Environment News

Aspen Public Radio News

For the first time in about 15 years, the Aspen-area wildlife manager for Colorado Parks and Wildlife may live in the Aspen area.

Elizabeth Stewart-Severy/Aspen Public Radio

Cyclists and runners along the Rio Grande Trail are seeing a different kind of wildlife this month. The Roaring Fork Transportation Authority has hired a herd of goats to eat weeds along the path from Glenwood Springs to Emma.

Hubbard Cave outside of Glenwood has been closed to humans since 2010, and officials with the White River National Forest are proposing keeping it this way for the next three years. The move is an effort to prevent White Nose Syndrome, which has killed more than 6 million bats in the eastern United States.

Courtesy of Western Adventures, Inc.

The U.S. Forest Service released a draft decision to reissue a permit for Western Adventures to lead guided snowmobile tours on public land outside of Lenado.

Aspen Public Radio News

The Oklahoma Flats Trail, one of Aspen’s busiest commuter paths, reopens today with several improvements.

Courtesy of Colorado Parks and Wildlife

Mule deer may seem ubiquitous in the Roaring Fork Valley, but Colorado Parks and Wildlife say numbers of the species are below its target in some key areas near Rifle. The state agency plans to kill mountain lions and bears in an effort to help grow the deer population.

Courtesy of www.pexels.com

The University of Colorado Boulder has launched a brand new Space Minor program for undergraduate students.

Elizabeth Stewart-Severy/Aspen Public Radio

The City of Aspen is dipping its toes into the realm of food security and encouraging residents to grow their own vegetables and herbs.

Courtesy of the Aspen Center for Environmental Studies

Firefighters in Eagle and Garfield counties plan to ignite two prescribed burns in the upcoming weeks.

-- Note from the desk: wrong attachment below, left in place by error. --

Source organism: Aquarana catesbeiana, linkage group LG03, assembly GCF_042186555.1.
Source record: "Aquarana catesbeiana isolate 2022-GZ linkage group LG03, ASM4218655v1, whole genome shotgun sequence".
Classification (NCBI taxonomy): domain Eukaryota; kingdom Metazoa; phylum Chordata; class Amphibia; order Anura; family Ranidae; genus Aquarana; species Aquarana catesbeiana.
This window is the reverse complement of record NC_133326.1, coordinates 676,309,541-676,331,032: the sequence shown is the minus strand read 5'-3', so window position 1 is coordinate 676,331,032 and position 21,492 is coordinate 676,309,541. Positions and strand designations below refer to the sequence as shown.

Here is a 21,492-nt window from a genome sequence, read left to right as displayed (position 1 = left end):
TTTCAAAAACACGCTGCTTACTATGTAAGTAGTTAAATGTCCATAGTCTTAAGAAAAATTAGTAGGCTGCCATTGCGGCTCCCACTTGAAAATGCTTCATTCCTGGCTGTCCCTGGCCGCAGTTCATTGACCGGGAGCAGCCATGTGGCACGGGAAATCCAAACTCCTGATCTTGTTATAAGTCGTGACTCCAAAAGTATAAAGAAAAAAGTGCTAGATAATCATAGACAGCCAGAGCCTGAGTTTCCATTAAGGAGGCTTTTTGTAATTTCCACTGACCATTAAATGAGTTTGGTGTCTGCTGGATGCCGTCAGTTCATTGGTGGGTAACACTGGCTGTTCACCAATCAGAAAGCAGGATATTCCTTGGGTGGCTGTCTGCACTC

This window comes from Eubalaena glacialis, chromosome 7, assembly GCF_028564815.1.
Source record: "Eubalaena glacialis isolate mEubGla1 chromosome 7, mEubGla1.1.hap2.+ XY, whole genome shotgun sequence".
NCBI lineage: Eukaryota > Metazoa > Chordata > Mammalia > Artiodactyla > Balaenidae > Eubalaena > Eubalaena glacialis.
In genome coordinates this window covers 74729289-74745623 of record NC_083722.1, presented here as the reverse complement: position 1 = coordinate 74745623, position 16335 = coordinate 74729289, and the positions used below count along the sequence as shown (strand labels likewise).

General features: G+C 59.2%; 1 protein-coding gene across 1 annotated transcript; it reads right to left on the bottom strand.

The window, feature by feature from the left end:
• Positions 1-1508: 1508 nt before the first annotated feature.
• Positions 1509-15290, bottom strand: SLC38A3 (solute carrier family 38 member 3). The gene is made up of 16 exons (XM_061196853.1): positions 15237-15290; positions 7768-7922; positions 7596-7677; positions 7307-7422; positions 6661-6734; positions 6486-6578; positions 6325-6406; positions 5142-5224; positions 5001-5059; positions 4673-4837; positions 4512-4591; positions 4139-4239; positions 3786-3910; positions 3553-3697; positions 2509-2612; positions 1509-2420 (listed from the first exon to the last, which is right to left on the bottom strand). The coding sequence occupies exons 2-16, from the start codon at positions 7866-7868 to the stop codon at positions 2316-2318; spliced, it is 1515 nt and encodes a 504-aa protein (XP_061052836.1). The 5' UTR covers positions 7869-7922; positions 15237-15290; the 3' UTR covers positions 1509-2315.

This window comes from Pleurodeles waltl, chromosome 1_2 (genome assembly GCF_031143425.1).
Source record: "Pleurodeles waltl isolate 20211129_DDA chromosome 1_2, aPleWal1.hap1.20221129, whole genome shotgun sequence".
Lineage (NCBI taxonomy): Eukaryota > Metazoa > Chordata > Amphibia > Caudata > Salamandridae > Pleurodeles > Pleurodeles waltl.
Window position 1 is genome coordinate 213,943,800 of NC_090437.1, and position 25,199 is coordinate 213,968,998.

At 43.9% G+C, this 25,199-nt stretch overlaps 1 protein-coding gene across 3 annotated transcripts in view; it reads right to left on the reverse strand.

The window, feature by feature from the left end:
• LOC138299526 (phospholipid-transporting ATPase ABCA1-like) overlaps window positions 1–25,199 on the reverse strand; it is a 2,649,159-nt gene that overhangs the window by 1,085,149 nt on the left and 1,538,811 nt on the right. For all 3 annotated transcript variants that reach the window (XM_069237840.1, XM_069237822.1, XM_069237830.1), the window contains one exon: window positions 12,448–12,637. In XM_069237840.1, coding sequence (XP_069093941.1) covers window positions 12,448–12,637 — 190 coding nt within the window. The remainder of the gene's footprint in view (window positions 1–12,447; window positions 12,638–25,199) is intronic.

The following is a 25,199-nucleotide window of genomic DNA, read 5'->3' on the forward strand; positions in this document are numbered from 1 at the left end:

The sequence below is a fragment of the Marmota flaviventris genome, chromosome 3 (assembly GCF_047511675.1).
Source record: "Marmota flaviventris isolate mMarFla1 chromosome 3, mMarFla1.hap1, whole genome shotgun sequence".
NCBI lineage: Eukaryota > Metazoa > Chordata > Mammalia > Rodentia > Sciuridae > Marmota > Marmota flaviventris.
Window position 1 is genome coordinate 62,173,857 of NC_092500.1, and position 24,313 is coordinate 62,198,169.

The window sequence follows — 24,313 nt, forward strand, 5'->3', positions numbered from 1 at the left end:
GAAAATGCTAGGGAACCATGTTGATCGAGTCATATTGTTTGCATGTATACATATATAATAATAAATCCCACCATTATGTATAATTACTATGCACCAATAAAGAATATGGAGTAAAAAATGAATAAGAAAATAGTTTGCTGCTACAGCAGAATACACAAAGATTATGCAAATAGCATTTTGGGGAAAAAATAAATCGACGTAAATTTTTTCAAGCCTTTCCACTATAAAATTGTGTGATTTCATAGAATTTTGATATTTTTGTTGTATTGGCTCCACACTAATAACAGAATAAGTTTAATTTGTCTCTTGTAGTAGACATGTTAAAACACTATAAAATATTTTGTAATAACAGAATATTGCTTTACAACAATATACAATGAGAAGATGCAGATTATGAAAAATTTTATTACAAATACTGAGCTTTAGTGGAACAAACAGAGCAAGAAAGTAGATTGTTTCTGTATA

The fires will be on Bureau of Land Management lands in the coming weeks if the weather cooperates to keep conditions safe and to blow smoke away from local communities.

Courtesy of Garfield County Sheriff

A scheduled draining of Harvey Gap Reservoir and the corresponding fish salvage has been postponed at least a year because of a leaky ditch.

Courtesy of Pete McBride

Local photographer and filmmaker Peter McBride will be featured tonight as part of the MountainSummit: Mountainfilm festival.

Elizabeth Stewart-Severy/Aspen Public Radio News

Summer in downtown Aspen is bright with colorful flowers and green parks, and many of those spaces are also working hard to clean up runoff from storms before it hits the river.

Courtesy of aspenpitkin.com

Bears are crafty and have good memories, and when they’re hungry, it’s a lot easier to dig into the neighbor’s trash than to find a dozen pounds of berries.

twitter.com/lynn_bartels

The Colorado Secretary of State’s office is considering initiatives for the November ballot, and a group that wants to see questions about fracking requirements claims the agency is biased.

Courtesy of Colorado Parks and Wildlife

Colorado Parks and Wildlife is encouraging anglers to catch and keep as many fish as possible at Harvey Gap State Park near Silt.

Barbara Platts/Aspen Public Radio News

As the City of Aspen works to maintain a healthy forest, developers face hefty fees to remove trees. Sometimes, though, city council is willing to let the trees fall in order to save a building.

Pitkin County

At a work session Tuesday, Pitkin County commissioners discussed plans for spending $2 million generated by the Renewable Energy Mitigation Program, where developers have to pay to offset energy demands.

Elizabeth Stewart-Severy/Aspen Public Radio News

For years, the nonprofit, EcoFlight, has been flying politicians, journalists and concerned citizens over a pristine corridor outside of Carbondale that’s being eyed by oil and gas companies for drilling. The Bureau of Land Management (BLM) has released a plan for the area that has both industry and environmental groups wanting more. Aspen Public Radio’s Elizabeth Stewart-Severy recently flew over the Thompson Divide and has this report.  

Marci Krivonen

  Residents of the Crystal River Valley met in Marble on Tuesday to learn more about what a federal Wild and Scenic designation on that river would mean.

Courtesy of Pitkin County Open Space and Trails

Elected officials from Pitkin and Gunnison counties met in Redstone yesterday to reiterate enthusiasm for a trail connecting Crested Butte and Carbondale.

 

The proposed 74-mile trail is in the early stages of a complicated development process, but is seeing some progress. Discussions about such a trail began in the 1990s and finally picked up steam this year when Governor Hickenlooper tagged the area on the “16 in 2016” list that identified the state’s highest priority trails.

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